Since introducing CoolSculpting to our practice in 2018, Bloom Health has delivered over 600 CoolSculpting treatments for patients. During this period, we have encountered one case of PAH affecting a Caucassian female in her 50s.

PAH In Practice: Our practice has delivered over 600 CoolSculpting treatments with one case of confirmed PAH.

Case Summary: Our patient received two sessions of CoolSculpting over a 12 month period. Her abdomen, flanks, and sides were treated with a conventional approach using medium-sized CoolAdvantage applicators in an overlapping “diamond” pattern.

The patient tolerated treatment without difficulty. Skin contact and thermal cooling was satisfactory, and there were no freeze detection events recorded. The patient did not experience any unusual side effects following treatment, such as extensive bruising, swelling or hypersensitivity. 

At her initial 2-month follow up, the patient was generally pleased with the results of treatment, and noted a more contoured look in her midsection and abdomen areas. 

On extended follow up, we were notified by the patient of a small, persistent “bulge” that had developed over a single treatment site on her right upper abdomen. The patient described the bulge as being noticeable (especially with form-fitting clothes and in the mirror), but not unsightly or disfiguring.

On exam, the area was slightly protuberant and firm, and had a discrete boundary compared to the surrounding abdominal tissue. The area was not painful or tender, and there was no discoloration.

We identified the patient as having PAH in the right upper quadrant, likely as a result of her 1st or 2nd CoolSculpting session. We documented our findings and submitted a formal incident report to Allergan’s corporate medical team. Allergan committed to covering the cost of the patient’s corrective treatment.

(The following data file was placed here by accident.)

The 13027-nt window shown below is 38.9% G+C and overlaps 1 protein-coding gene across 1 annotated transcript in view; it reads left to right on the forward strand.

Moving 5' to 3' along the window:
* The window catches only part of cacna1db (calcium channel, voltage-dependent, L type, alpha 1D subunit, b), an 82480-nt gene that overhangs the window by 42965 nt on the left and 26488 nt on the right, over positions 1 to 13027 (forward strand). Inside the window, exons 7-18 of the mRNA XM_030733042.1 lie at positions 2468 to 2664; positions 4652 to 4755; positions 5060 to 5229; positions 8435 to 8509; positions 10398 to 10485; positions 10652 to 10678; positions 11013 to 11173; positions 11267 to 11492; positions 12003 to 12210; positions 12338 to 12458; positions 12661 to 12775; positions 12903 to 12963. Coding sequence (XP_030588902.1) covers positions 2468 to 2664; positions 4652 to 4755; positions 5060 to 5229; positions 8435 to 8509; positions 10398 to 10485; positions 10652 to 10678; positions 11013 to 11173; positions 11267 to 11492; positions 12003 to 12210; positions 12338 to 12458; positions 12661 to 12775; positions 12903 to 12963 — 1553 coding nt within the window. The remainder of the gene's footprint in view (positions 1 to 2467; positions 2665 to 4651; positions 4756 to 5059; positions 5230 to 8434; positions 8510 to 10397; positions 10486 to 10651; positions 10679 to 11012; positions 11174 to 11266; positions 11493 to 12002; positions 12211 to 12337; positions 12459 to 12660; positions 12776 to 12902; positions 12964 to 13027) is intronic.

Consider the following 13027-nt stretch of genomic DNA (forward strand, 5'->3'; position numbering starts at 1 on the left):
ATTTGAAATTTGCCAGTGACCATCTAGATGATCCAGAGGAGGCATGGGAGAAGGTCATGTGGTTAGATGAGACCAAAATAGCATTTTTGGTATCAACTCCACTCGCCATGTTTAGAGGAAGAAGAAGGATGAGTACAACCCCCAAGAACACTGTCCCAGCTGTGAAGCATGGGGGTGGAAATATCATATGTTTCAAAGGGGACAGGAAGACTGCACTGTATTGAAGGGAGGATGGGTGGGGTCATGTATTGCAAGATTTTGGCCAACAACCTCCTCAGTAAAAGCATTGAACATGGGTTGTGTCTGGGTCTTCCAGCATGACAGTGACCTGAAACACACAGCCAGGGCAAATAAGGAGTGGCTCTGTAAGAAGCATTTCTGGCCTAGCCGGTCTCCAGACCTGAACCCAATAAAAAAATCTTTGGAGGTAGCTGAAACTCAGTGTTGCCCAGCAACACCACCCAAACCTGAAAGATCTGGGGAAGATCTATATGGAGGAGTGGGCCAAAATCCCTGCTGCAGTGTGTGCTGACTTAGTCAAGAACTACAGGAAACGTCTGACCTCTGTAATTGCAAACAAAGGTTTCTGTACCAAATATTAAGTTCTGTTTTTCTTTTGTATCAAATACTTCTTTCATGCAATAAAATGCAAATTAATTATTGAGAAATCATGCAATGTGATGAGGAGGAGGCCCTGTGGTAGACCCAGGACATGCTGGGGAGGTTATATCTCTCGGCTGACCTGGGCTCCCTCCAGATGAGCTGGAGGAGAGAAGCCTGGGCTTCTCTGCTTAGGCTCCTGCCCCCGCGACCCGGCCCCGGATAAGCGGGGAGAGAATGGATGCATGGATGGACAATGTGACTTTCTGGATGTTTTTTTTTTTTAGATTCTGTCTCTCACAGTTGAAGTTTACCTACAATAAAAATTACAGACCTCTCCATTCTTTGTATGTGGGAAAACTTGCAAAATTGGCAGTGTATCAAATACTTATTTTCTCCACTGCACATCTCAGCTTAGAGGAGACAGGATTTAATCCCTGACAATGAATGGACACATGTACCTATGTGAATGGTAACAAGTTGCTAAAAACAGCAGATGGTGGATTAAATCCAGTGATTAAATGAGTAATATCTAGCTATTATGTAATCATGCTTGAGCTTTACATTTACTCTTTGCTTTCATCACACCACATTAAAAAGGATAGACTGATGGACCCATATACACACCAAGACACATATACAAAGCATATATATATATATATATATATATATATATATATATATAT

The patient was referred to a local plastic surgeon who specializes in liposuction. However, she eventually chose NOT to receive surgical correction because the problem was just not bothersome enough for her to undergo surgery.

Putting It All Together: Making The Right Choice About CoolSculpting

CoolSculpting is a unique, one-of-a-kind treatment that delivers safe and pleasing results for most patients. As with any medical treatment, there are inherent risks. PAH remains an important consideration for anyone thinking about undergoing CoolSculpting treatment.

For many, the possibility of developing PAH after CoolSculpting is a minimal and acceptable risk. Many patients feel reassured knowing that PAH is a treatable condition if it occurs, using surgical liposuction. For others, the risk of developing PAH isn’t an acceptable one. Surgical liposuction (which includes its own set of risks) may be a more desirable option for these patients.

You should have a detailed discussion with your CoolSculpting provider about PAH before undergoing treatment. Ask your provider if they have had any patients that developed PAH. What was the patient’s experience like? What steps were taken to address the problem?

Learn more about CoolSculpting treatment and paradoxical adipose hyperplasia. Reserve an appointment at Bloom Health with one of our bodysculpting experts to discuss your treatment options. We proudly serve the Metro Detroit & Southeast Michigan areas.

Making the Right Choice: CoolSculpting can be a very rewarding experience, but ensure that you fully understand the risks before undergoing treatment.

Schedule a treatment with one of our bodysculpting experts today!

References

Dr. Nicholas Crawford

Dr. Nicholas Crawford

Dr. Crawford is a board certified medical physician with a special interest in guiding patients to their full health potential, combining aesthetic and medical wellness. He has extensive experience in the acute care and aesthetic settings.